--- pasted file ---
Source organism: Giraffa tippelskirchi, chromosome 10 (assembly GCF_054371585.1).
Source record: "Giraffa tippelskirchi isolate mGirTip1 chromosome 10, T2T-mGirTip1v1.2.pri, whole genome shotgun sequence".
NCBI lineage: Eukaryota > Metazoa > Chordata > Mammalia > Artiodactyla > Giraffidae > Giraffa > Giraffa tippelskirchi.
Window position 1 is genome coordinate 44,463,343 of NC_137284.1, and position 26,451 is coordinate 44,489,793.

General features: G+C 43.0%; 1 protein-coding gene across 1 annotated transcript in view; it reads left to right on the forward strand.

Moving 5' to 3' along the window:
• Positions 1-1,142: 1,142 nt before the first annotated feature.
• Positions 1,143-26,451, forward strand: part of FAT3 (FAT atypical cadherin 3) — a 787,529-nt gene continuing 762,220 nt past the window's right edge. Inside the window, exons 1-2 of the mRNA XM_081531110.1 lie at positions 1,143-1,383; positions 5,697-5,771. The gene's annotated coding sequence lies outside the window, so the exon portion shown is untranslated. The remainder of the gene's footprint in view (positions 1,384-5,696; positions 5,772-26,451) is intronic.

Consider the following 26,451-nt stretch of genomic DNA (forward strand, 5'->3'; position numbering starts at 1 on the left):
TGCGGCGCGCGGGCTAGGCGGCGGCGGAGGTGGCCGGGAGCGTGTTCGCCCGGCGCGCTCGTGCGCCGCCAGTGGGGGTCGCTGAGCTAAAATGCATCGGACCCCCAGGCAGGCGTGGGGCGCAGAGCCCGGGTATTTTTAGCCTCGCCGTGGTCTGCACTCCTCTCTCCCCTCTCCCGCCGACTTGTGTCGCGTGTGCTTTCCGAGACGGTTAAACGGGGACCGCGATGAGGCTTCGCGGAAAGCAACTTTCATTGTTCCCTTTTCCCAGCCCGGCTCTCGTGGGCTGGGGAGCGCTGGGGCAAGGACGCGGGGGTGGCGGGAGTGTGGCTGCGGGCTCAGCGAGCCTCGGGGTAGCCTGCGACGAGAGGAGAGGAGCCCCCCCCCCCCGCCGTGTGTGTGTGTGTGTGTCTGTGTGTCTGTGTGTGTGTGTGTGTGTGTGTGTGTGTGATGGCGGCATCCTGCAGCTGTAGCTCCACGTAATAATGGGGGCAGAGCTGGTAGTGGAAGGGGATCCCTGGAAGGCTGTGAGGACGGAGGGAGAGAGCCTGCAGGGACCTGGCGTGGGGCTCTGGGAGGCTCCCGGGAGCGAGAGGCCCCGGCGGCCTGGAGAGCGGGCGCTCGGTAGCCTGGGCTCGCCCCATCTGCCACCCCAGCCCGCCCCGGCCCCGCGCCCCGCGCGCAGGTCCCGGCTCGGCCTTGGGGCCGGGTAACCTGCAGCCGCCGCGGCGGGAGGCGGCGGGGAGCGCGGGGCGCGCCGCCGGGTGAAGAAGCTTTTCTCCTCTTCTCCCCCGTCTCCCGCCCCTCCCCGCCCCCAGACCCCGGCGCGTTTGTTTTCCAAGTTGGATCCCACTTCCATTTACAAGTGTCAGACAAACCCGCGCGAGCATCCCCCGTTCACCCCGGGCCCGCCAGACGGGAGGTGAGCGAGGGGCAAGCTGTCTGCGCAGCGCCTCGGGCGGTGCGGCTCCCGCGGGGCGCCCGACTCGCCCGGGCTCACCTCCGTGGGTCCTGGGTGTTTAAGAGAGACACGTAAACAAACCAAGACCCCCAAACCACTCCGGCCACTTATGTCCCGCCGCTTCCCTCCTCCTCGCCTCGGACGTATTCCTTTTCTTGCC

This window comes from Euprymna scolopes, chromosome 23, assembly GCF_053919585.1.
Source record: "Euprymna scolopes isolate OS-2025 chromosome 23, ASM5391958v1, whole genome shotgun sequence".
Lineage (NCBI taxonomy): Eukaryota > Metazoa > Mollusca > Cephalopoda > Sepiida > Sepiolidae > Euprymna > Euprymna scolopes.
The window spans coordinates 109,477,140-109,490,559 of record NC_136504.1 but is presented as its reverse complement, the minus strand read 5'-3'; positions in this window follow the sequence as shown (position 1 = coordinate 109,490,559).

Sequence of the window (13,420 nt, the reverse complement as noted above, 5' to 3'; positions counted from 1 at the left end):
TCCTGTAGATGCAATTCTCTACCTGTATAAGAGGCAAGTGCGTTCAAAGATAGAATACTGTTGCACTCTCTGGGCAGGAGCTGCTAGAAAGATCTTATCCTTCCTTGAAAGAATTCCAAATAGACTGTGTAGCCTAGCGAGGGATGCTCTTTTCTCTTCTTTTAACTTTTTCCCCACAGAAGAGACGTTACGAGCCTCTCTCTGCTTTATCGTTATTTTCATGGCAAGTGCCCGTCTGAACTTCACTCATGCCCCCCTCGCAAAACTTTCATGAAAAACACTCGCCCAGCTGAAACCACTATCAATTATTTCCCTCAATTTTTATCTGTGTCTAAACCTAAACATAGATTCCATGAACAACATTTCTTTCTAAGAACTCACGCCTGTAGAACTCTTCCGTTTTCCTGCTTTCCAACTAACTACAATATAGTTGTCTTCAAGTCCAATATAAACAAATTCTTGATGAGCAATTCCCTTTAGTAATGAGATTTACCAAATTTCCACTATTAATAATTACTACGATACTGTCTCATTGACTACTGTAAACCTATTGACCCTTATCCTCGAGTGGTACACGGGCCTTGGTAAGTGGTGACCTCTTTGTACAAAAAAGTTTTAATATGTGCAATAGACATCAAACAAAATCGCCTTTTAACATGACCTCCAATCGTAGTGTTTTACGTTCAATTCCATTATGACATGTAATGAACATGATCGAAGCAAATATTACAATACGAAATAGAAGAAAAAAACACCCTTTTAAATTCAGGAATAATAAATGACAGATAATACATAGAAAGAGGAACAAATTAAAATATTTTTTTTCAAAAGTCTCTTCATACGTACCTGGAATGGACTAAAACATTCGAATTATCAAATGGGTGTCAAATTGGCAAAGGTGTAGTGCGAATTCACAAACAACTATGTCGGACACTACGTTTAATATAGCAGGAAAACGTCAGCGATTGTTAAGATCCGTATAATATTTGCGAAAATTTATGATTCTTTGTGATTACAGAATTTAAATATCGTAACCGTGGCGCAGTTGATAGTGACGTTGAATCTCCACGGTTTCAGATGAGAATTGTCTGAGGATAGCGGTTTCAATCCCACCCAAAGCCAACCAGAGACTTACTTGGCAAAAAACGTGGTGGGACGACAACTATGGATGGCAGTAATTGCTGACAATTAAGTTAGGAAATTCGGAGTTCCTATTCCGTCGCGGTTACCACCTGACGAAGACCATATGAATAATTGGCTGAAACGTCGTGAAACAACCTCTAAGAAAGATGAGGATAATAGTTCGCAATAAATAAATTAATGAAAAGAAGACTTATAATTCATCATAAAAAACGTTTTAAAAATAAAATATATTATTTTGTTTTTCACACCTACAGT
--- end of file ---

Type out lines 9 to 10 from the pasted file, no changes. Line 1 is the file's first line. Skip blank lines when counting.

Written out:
Consider the following 26,451-nt stretch of genomic DNA (forward strand, 5'->3'; position numbering starts at 1 on the left):
TGCGGCGCGCGGGCTAGGCGGCGGCGGAGGTGGCCGGGAGCGTGTTCGCCCGGCGCGCTCGTGCGCCGCCAGTGGGGGTCGCTGAGCTAAAATGCATCGGACCCCCAGGCAGGCGTGGGGCGCAGAGCCCGGGTATTTTTAGCCTCGCCGTGGTCTGCACTCCTCTCTCCCCTCTCCCGCCGACTTGTGTCGCGTGTGCTTTCCGAGACGGTTAAACGGGGACCGCGATGAGGCTTCGCGGAAAGCAACTTTCATTGTTCCCTTTTCCCAGCCCGGCTCTCGTGGGCTGGGGAGCGCTGGGGCAAGGACGCGGGGGTGGCGGGAGTGTGGCTGCGGGCTCAGCGAGCCTCGGGGTAGCCTGCGACGAGAGGAGAGGAGCCCCCCCCCCCCGCCGTGTGTGTGTGTGTGTGTCTGTGTGTCTGTGTGTGTGTGTGTGTGTGTGTGTGTGTGATGGCGGCATCCTGCAGCTGTAGCTCCACGTAATAATGGGGGCAGAGCTGGTAGTGGAAGGGGATCCCTGGAAGGCTGTGAGGACGGAGGGAGAGAGCCTGCAGGGACCTGGCGTGGGGCTCTGGGAGGCTCCCGGGAGCGAGAGGCCCCGGCGGCCTGGAGAGCGGGCGCTCGGTAGCCTGGGCTCGCCCCATCTGCCACCCCAGCCCGCCCCGGCCCCGCGCCCCGCGCGCAGGTCCCGGCTCGGCCTTGGGGCCGGGTAACCTGCAGCCGCCGCGGCGGGAGGCGGCGGGGAGCGCGGGGCGCGCCGCCGGGTGAAGAAGCTTTTCTCCTCTTCTCCCCCGTCTCCCGCCCCTCCCCGCCCCCAGACCCCGGCGCGTTTGTTTTCCAAGTTGGATCCCACTTCCATTTACAAGTGTCAGACAAACCCGCGCGAGCATCCCCCGTTCACCCCGGGCCCGCCAGACGGGAGGTGAGCGAGGGGCAAGCTGTCTGCGCAGCGCCTCGGGCGGTGCGGCTCCCGCGGGGCGCCCGACTCGCCCGGGCTCACCTCCGTGGGTCCTGGGTGTTTAAGAGAGACACGTAAACAAACCAAGACCCCCAAACCACTCCGGCCACTTATGTCCCGCCGCTTCCCTCCTCCTCGCCTCGGACGTATTCCTTTTCTTGCC